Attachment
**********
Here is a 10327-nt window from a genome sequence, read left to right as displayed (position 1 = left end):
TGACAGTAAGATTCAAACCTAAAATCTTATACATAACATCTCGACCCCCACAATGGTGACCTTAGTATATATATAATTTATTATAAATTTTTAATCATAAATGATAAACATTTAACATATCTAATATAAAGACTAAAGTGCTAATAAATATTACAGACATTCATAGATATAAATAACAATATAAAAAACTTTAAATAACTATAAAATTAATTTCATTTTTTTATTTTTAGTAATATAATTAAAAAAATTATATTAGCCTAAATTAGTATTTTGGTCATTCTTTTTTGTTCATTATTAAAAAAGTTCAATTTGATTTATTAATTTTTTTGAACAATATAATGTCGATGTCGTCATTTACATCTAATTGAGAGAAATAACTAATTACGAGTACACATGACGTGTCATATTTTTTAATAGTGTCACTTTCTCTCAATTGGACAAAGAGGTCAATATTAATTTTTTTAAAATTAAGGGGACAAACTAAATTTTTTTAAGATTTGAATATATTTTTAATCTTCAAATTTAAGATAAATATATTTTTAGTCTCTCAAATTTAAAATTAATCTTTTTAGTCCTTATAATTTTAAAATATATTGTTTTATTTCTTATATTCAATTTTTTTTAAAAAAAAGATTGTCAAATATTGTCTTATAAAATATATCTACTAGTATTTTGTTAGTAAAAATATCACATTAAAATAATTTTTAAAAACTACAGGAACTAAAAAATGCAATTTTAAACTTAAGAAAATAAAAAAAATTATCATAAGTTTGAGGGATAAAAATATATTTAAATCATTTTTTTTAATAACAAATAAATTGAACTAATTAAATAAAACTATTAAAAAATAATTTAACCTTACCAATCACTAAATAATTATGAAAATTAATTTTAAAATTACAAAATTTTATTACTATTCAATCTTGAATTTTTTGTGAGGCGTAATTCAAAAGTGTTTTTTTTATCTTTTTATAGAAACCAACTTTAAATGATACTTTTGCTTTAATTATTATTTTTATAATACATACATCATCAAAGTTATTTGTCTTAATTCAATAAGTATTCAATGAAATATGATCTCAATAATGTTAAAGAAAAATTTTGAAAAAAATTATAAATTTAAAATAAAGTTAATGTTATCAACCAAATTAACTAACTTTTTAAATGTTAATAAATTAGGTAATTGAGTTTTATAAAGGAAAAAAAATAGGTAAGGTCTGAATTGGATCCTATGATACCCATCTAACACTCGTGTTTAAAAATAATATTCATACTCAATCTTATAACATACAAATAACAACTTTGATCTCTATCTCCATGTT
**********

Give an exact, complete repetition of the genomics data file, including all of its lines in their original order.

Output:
Here is a 10327-nt window from a genome sequence, read left to right as displayed (position 1 = left end):
TGACAGTAAGATTCAAACCTAAAATCTTATACATAACATCTCGACCCCCACAATGGTGACCTTAGTATATATATAATTTATTATAAATTTTTAATCATAAATGATAAACATTTAACATATCTAATATAAAGACTAAAGTGCTAATAAATATTACAGACATTCATAGATATAAATAACAATATAAAAAACTTTAAATAACTATAAAATTAATTTCATTTTTTTATTTTTAGTAATATAATTAAAAAAATTATATTAGCCTAAATTAGTATTTTGGTCATTCTTTTTTGTTCATTATTAAAAAAGTTCAATTTGATTTATTAATTTTTTTGAACAATATAATGTCGATGTCGTCATTTACATCTAATTGAGAGAAATAACTAATTACGAGTACACATGACGTGTCATATTTTTTAATAGTGTCACTTTCTCTCAATTGGACAAAGAGGTCAATATTAATTTTTTTAAAATTAAGGGGACAAACTAAATTTTTTTAAGATTTGAATATATTTTTAATCTTCAAATTTAAGATAAATATATTTTTAGTCTCTCAAATTTAAAATTAATCTTTTTAGTCCTTATAATTTTAAAATATATTGTTTTATTTCTTATATTCAATTTTTTTTAAAAAAAAGATTGTCAAATATTGTCTTATAAAATATATCTACTAGTATTTTGTTAGTAAAAATATCACATTAAAATAATTTTTAAAAACTACAGGAACTAAAAAATGCAATTTTAAACTTAAGAAAATAAAAAAAATTATCATAAGTTTGAGGGATAAAAATATATTTAAATCATTTTTTTTAATAACAAATAAATTGAACTAATTAAATAAAACTATTAAAAAATAATTTAACCTTACCAATCACTAAATAATTATGAAAATTAATTTTAAAATTACAAAATTTTATTACTATTCAATCTTGAATTTTTTGTGAGGCGTAATTCAAAAGTGTTTTTTTTATCTTTTTATAGAAACCAACTTTAAATGATACTTTTGCTTTAATTATTATTTTTATAATACATACATCATCAAAGTTATTTGTCTTAATTCAATAAGTATTCAATGAAATATGATCTCAATAATGTTAAAGAAAAATTTTGAAAAAAATTATAAATTTAAAATAAAGTTAATGTTATCAACCAAATTAACTAACTTTTTAAATGTTAATAAATTAGGTAATTGAGTTTTATAAAGGAAAAAAAATAGGTAAGGTCTGAATTGGATCCTATGATACCCATCTAACACTCGTGTTTAAAAATAATATTCATACTCAATCTTATAACATACAAATAACAACTTTGATCTCTATCTCCATGTT